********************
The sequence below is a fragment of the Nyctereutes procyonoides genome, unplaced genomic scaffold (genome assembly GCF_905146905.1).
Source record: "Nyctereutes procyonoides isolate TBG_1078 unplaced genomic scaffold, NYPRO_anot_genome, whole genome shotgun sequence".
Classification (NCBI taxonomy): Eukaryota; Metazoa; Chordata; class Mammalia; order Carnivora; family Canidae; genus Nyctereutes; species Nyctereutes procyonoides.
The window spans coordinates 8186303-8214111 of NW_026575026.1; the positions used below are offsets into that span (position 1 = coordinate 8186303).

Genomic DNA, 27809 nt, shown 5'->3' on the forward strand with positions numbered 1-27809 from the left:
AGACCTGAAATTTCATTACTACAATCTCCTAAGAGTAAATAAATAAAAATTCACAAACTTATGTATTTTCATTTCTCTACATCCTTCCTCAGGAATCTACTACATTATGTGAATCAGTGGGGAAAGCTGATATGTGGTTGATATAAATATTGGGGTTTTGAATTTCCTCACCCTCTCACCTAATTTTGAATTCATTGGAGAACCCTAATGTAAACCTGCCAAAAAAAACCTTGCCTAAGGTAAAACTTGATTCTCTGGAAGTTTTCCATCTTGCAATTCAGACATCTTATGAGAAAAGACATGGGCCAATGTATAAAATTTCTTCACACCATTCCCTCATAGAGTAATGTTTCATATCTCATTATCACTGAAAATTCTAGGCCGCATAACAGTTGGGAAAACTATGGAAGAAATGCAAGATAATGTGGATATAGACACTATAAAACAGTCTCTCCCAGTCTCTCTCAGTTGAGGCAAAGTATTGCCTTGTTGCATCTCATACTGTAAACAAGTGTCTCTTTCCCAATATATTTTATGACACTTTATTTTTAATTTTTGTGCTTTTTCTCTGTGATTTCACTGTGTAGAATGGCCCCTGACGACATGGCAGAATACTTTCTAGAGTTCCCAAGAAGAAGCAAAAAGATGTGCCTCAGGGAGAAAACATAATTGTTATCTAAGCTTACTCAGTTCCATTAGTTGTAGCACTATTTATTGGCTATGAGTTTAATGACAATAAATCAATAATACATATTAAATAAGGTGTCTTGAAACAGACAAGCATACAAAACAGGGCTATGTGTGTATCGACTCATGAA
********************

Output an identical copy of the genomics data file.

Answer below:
The sequence below is a fragment of the Nyctereutes procyonoides genome, unplaced genomic scaffold (genome assembly GCF_905146905.1).
Source record: "Nyctereutes procyonoides isolate TBG_1078 unplaced genomic scaffold, NYPRO_anot_genome, whole genome shotgun sequence".
Classification (NCBI taxonomy): Eukaryota; Metazoa; Chordata; class Mammalia; order Carnivora; family Canidae; genus Nyctereutes; species Nyctereutes procyonoides.
The window spans coordinates 8186303-8214111 of NW_026575026.1; the positions used below are offsets into that span (position 1 = coordinate 8186303).

Genomic DNA, 27809 nt, shown 5'->3' on the forward strand with positions numbered 1-27809 from the left:
AGACCTGAAATTTCATTACTACAATCTCCTAAGAGTAAATAAATAAAAATTCACAAACTTATGTATTTTCATTTCTCTACATCCTTCCTCAGGAATCTACTACATTATGTGAATCAGTGGGGAAAGCTGATATGTGGTTGATATAAATATTGGGGTTTTGAATTTCCTCACCCTCTCACCTAATTTTGAATTCATTGGAGAACCCTAATGTAAACCTGCCAAAAAAAACCTTGCCTAAGGTAAAACTTGATTCTCTGGAAGTTTTCCATCTTGCAATTCAGACATCTTATGAGAAAAGACATGGGCCAATGTATAAAATTTCTTCACACCATTCCCTCATAGAGTAATGTTTCATATCTCATTATCACTGAAAATTCTAGGCCGCATAACAGTTGGGAAAACTATGGAAGAAATGCAAGATAATGTGGATATAGACACTATAAAACAGTCTCTCCCAGTCTCTCTCAGTTGAGGCAAAGTATTGCCTTGTTGCATCTCATACTGTAAACAAGTGTCTCTTTCCCAATATATTTTATGACACTTTATTTTTAATTTTTGTGCTTTTTCTCTGTGATTTCACTGTGTAGAATGGCCCCTGACGACATGGCAGAATACTTTCTAGAGTTCCCAAGAAGAAGCAAAAAGATGTGCCTCAGGGAGAAAACATAATTGTTATCTAAGCTTACTCAGTTCCATTAGTTGTAGCACTATTTATTGGCTATGAGTTTAATGACAATAAATCAATAATACATATTAAATAAGGTGTCTTGAAACAGACAAGCATACAAAACAGGGCTATGTGTGTATCGACTCATGAA